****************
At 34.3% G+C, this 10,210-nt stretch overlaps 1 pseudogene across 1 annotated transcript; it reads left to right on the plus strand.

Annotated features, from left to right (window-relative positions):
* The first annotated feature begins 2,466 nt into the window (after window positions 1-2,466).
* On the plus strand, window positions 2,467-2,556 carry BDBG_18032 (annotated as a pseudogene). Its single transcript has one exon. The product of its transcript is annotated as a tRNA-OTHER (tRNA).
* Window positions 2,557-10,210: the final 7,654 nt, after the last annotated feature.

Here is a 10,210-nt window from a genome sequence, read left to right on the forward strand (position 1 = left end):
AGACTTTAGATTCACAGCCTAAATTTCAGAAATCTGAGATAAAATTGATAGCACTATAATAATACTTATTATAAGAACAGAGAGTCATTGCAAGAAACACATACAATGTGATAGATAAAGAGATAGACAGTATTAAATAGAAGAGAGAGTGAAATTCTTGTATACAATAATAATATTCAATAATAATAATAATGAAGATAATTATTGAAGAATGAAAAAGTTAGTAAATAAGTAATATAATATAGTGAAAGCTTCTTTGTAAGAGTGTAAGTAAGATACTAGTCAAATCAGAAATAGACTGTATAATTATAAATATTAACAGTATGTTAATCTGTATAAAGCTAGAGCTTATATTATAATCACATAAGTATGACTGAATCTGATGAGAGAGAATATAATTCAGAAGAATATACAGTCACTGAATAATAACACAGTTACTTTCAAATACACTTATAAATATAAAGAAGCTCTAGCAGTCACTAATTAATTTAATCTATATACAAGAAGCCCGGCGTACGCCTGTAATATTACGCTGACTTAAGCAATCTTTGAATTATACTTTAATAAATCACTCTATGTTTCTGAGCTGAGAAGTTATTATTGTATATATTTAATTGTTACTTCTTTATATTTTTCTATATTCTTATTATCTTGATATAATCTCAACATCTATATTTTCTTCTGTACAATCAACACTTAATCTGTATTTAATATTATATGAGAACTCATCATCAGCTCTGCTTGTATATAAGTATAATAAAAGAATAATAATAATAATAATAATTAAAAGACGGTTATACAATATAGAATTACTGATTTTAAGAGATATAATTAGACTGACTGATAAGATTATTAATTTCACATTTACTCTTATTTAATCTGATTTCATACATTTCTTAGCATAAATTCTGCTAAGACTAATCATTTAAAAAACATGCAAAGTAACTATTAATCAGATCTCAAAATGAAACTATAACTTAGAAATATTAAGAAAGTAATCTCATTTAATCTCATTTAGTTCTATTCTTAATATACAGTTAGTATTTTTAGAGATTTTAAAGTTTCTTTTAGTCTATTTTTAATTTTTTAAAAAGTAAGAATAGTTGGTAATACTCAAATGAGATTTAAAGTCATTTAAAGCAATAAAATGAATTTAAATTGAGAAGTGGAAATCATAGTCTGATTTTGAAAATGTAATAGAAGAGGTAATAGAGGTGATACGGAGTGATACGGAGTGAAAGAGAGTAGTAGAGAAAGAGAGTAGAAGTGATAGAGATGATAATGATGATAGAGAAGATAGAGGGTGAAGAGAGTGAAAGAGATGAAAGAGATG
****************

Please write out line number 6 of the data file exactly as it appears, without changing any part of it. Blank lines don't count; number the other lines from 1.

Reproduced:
Here is a 10,210-nt window from a genome sequence, read left to right on the forward strand (position 1 = left end):